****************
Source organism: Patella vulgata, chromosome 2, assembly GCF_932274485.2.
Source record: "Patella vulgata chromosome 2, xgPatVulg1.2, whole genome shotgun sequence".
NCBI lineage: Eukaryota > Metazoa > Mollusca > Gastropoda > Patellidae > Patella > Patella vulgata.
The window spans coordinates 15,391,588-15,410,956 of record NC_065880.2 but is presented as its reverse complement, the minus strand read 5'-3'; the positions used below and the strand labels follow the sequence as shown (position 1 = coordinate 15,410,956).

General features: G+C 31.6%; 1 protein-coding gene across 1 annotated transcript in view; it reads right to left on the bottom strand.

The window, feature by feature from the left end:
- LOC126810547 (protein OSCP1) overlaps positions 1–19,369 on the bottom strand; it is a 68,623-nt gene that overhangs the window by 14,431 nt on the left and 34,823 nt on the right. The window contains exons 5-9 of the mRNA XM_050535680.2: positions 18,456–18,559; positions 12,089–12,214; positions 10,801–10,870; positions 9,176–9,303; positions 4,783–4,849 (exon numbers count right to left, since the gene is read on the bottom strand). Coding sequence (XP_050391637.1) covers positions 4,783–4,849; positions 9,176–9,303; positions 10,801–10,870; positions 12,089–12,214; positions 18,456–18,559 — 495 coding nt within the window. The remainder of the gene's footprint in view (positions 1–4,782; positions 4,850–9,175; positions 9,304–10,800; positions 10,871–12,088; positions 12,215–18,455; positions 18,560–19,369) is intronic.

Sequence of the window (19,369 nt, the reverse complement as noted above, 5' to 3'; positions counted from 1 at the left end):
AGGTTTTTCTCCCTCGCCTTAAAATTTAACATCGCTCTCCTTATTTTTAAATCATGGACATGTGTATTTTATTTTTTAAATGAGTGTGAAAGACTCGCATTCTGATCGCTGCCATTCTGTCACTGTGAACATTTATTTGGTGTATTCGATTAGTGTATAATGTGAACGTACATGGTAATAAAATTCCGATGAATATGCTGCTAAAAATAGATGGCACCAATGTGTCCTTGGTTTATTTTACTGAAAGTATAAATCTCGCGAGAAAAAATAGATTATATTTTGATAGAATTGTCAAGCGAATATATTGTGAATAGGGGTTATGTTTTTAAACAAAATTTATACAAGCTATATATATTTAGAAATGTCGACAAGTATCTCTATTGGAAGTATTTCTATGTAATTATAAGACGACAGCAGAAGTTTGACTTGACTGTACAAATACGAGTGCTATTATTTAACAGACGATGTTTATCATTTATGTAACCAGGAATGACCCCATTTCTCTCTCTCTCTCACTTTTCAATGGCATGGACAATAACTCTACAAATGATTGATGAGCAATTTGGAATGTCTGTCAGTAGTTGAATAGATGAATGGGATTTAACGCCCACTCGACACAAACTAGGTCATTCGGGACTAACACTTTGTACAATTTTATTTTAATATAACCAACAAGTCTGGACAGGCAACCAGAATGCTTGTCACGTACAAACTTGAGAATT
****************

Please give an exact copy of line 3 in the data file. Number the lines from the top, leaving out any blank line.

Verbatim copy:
NCBI lineage: Eukaryota > Metazoa > Mollusca > Gastropoda > Patellidae > Patella > Patella vulgata.